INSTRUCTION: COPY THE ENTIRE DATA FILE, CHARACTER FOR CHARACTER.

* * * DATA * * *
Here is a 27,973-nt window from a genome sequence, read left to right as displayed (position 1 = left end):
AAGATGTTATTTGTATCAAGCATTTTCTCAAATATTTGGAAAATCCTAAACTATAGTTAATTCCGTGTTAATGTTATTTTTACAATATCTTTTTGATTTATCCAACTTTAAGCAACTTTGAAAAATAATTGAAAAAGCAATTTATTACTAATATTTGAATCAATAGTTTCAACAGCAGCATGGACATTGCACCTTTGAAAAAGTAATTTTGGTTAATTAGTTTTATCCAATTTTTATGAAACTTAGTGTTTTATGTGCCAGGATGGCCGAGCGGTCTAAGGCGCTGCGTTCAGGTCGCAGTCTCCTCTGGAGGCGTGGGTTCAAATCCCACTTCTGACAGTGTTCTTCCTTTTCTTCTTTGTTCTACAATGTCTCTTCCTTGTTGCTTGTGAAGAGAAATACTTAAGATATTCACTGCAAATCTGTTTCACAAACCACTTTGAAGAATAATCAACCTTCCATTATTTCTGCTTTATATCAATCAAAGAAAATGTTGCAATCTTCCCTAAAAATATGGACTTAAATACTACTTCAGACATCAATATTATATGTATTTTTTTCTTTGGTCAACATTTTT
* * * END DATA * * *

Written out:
Here is a 27,973-nt window from a genome sequence, read left to right as displayed (position 1 = left end):
AAGATGTTATTTGTATCAAGCATTTTCTCAAATATTTGGAAAATCCTAAACTATAGTTAATTCCGTGTTAATGTTATTTTTACAATATCTTTTTGATTTATCCAACTTTAAGCAACTTTGAAAAATAATTGAAAAAGCAATTTATTACTAATATTTGAATCAATAGTTTCAACAGCAGCATGGACATTGCACCTTTGAAAAAGTAATTTTGGTTAATTAGTTTTATCCAATTTTTATGAAACTTAGTGTTTTATGTGCCAGGATGGCCGAGCGGTCTAAGGCGCTGCGTTCAGGTCGCAGTCTCCTCTGGAGGCGTGGGTTCAAATCCCACTTCTGACAGTGTTCTTCCTTTTCTTCTTTGTTCTACAATGTCTCTTCCTTGTTGCTTGTGAAGAGAAATACTTAAGATATTCACTGCAAATCTGTTTCACAAACCACTTTGAAGAATAATCAACCTTCCATTATTTCTGCTTTATATCAATCAAAGAAAATGTTGCAATCTTCCCTAAAAATATGGACTTAAATACTACTTCAGACATCAATATTATATGTATTTTTTTCTTTGGTCAACATTTTT